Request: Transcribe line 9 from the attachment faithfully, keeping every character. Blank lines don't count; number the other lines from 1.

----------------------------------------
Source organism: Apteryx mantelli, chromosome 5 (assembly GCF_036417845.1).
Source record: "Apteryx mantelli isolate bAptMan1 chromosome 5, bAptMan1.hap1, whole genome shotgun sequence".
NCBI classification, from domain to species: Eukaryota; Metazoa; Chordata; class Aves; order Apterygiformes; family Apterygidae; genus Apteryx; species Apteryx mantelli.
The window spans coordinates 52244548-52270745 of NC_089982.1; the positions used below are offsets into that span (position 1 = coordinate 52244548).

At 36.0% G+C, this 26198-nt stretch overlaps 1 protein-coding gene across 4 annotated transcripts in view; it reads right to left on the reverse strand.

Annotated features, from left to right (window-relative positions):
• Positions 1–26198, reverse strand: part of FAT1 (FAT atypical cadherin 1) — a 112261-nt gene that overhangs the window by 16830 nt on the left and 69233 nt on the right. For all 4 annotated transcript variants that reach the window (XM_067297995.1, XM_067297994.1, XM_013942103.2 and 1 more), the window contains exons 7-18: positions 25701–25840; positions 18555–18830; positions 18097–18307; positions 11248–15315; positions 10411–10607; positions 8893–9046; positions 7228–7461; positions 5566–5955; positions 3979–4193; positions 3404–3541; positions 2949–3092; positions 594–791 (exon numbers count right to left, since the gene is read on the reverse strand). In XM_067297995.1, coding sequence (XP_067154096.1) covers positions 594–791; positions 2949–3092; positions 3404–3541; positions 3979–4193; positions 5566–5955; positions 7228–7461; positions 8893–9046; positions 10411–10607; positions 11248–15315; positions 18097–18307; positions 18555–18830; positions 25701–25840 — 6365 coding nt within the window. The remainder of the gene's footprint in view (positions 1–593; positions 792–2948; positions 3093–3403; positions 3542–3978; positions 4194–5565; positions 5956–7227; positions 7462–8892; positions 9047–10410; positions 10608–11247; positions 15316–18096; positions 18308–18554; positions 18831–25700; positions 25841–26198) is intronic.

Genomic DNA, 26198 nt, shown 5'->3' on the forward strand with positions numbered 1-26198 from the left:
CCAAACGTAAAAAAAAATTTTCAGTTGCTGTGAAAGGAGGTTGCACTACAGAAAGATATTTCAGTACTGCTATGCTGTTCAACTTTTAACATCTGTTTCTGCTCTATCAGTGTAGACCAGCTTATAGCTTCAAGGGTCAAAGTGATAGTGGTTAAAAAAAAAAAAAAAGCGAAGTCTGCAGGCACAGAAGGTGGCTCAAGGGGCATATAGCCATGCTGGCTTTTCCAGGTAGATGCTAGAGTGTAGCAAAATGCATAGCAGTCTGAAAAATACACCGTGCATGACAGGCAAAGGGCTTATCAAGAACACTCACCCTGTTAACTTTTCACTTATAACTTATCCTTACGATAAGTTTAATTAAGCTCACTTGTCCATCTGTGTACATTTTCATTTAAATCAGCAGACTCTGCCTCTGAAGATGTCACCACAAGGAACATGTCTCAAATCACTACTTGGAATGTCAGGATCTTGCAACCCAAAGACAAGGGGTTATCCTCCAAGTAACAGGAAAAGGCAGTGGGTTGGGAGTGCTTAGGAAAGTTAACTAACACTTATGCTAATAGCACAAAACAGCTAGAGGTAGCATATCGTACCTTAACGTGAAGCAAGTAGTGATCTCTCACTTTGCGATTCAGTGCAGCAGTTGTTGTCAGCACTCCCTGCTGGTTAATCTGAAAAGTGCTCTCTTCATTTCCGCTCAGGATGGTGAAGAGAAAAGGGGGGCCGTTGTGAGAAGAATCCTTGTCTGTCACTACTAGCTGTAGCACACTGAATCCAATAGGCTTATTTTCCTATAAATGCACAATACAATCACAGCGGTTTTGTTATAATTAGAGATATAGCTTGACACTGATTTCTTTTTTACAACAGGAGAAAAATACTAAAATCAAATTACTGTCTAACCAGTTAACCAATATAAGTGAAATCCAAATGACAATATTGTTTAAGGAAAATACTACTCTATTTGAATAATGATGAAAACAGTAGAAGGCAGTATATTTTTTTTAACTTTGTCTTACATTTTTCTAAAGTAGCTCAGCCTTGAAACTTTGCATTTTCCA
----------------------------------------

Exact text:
CCAAACGTAAAAAAAAATTTTCAGTTGCTGTGAAAGGAGGTTGCACTACAGAAAGATATTTCAGTACTGCTATGCTGTTCAACTTTTAACATCTGTTTCTGCTCTATCAGTGTAGACCAGCTTATAGCTTCAAGGGTCAAAGTGATAGTGGTTAAAAAAAAAAAAAAAGCGAAGTCTGCAGGCACAGAAGGTGGCTCAAGGGGCATATAGCCATGCTGGCTTTTCCAGGTAGATGCTAGAGTGTAGCAAAATGCATAGCAGTCTGAAAAATACACCGTGCATGACAGGCAAAGGGCTTATCAAGAACACTCACCCTGTTAACTTTTCACTTATAACTTATCCTTACGATAAGTTTAATTAAGCTCACTTGTCCATCTGTGTACATTTTCATTTAAATCAGCAGACTCTGCCTCTGAAGATGTCACCACAAGGAACATGTCTCAAATCACTACTTGGAATGTCAGGATCTTGCAACCCAAAGACAAGGGGTTATCCTCCAAGTAACAGGAAAAGGCAGTGGGTTGGGAGTGCTTAGGAAAGTTAACTAACACTTATGCTAATAGCACAAAACAGCTAGAGGTAGCATATCGTACCTTAACGTGAAGCAAGTAGTGATCTCTCACTTTGCGATTCAGTGCAGCAGTTGTTGTCAGCACTCCCTGCTGGTTAATCTGAAAAGTGCTCTCTTCATTTCCGCTCAGGATGGTGAAGAGAAAAGGGGGGCCGTTGTGAGAAGAATCCTTGTCTGTCACTACTAGCTGTAGCACACTGAATCCAATAGGCTTATTTTCCTATAAATGCACAATACAATCACAGCGGTTTTGTTATAATTAGAGATATAGCTTGACACTGATTTCTTTTTTACAACAGGAGAAAAATACTAAAATCAAATTACTGTCTAACCAGTTAACCAATATAAGTGAAATCCAAATGACAATATTGTTTAAGGAAAATACTACTCTATTTGAATAATGATGAAAACAGTAGAAGGCAGTATATTTTTTTTAACTTTGTCTTACATTTTTCTAAAGTAGCTCAGCCTTGAAACTTTGCATTTTCCA